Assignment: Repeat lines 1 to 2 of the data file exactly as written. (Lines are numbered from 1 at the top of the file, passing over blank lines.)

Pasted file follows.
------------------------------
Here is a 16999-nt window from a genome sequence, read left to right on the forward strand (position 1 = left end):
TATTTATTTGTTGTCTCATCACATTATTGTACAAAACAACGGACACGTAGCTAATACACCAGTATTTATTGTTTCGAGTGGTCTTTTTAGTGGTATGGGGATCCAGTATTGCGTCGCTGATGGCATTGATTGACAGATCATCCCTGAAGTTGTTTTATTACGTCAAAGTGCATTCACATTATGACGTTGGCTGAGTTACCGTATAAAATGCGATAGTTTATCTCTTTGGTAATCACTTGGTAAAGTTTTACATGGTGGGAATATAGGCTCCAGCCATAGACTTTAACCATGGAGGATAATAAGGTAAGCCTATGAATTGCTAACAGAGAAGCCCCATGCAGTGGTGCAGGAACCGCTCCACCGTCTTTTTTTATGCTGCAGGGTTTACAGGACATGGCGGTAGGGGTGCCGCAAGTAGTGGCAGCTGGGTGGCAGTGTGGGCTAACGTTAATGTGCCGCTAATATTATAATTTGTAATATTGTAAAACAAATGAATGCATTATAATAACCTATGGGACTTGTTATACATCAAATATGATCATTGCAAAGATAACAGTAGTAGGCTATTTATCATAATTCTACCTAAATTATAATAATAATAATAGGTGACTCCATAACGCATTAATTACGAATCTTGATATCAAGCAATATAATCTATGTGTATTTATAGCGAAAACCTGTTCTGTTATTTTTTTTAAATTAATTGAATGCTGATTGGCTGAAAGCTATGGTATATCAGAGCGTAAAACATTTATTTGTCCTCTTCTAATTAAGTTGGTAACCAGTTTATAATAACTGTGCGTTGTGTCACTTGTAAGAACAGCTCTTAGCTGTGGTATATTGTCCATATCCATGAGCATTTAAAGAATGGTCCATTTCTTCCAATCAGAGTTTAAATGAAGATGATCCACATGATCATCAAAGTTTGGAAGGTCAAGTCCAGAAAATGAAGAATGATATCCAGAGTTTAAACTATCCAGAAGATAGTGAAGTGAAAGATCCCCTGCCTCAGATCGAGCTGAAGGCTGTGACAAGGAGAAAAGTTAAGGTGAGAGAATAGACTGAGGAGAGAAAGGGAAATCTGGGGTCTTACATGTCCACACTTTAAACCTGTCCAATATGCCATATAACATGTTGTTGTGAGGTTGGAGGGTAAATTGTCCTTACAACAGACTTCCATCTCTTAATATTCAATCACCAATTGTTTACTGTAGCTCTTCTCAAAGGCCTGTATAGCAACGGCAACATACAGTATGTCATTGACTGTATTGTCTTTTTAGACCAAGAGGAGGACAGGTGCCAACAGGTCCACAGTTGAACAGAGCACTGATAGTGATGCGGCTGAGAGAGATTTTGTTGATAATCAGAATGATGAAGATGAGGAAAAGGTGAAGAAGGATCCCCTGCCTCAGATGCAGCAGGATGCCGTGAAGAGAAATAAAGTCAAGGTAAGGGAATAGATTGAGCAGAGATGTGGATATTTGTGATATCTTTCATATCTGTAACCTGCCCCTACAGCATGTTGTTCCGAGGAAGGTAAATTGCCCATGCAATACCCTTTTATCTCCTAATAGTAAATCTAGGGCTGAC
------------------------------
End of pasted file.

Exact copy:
Here is a 16999-nt window from a genome sequence, read left to right on the forward strand (position 1 = left end):
TATTTATTTGTTGTCTCATCACATTATTGTACAAAACAACGGACACGTAGCTAATACACCAGTATTTATTGTTTCGAGTGGTCTTTTTAGTGGTATGGGGATCCAGTATTGCGTCGCTGATGGCATTGATTGACAGATCATCCCTGAAGTTGTTTTATTACGTCAAAGTGCATTCACATTATGACGTTGGCTGAGTTACCGTATAAAATGCGATAGTTTATCTCTTTGGTAATCACTTGGTAAAGTTTTACATGGTGGGAATATAGGCTCCAGCCATAGACTTTAACCATGGAGGATAATAAGGTAAGCCTATGAATTGCTAACAGAGAAGCCCCATGCAGTGGTGCAGGAACCGCTCCACCGTCTTTTTTTATGCTGCAGGGTTTACAGGACATGGCGGTAGGGGTGCCGCAAGTAGTGGCAGCTGGGTGGCAGTGTGGGCTAACGTTAATGTGCCGCTAATATTATAATTTGTAATATTGTAAAACAAATGAATGCATTATAATAACCTATGGGACTTGTTATACATCAAATATGATCATTGCAAAGATAACAGTAGTAGGCTATTTATCATAATTCTACCTAAATTATAATAATAATAATAGGTGACTCCATAACGCATTAATTACGAATCTTGATATCAAGCAATATAATCTATGTGTATTTATAGCGAAAACCTGTTCTGTTATTTTTTTTAAATTAATTGAATGCTGATTGGCTGAAAGCTATGGTATATCAGAGCGTAAAACATTTATTTGTCCTCTTCTAATTAAGTTGGTAACCAGTTTATAATAACTGTGCGTTGTGTCACTTGTAAGAACAGCTCTTAGCTGTGGTATATTGTCCATATCCATGAGCATTTAAAGAATGGTCCATTTCTTCCAATCAGAGTTTAAATGAAGATGATCCACATGATCATCAAAGTTTGGAAGGTCAAGTCCAGAAAATGAAGAATGATATCCAGAGTTTAAACTATCCAGAAGATAGTGAAGTGAAAGATCCCCTGCCTCAGATCGAGCTGAAGGCTGTGACAAGGAGAAAAGTTAAGGTGAGAGAATAGACTGAGGAGAGAAAGGGAAATCTGGGGTCTTACATGTCCACACTTTAAACCTGTCCAATATGCCATATAACATGTTGTTGTGAGGTTGGAGGGTAAATTGTCCTTACAACAGACTTCCATCTCTTAATATTCAATCACCAATTGTTTACTGTAGCTCTTCTCAAAGGCCTGTATAGCAACGGCAACATACAGTATGTCATTGACTGTATTGTCTTTTTAGACCAAGAGGAGGACAGGTGCCAACAGGTCCACAGTTGAACAGAGCACTGATAGTGATGCGGCTGAGAGAGATTTTGTTGATAATCAGAATGATGAAGATGAGGAAAAGGTGAAGAAGGATCCCCTGCCTCAGATGCAGCAGGATGCCGTGAAGAGAAATAAAGTCAAGGTAAGGGAATAGATTGAGCAGAGATGTGGATATTTGTGATATCTTTCATATCTGTAACCTGCCCCTACAGCATGTTGTTCCGAGGAAGGTAAATTGCCCATGCAATACCCTTTTATCTCCTAATAGTAAATCTAGGGCTGAC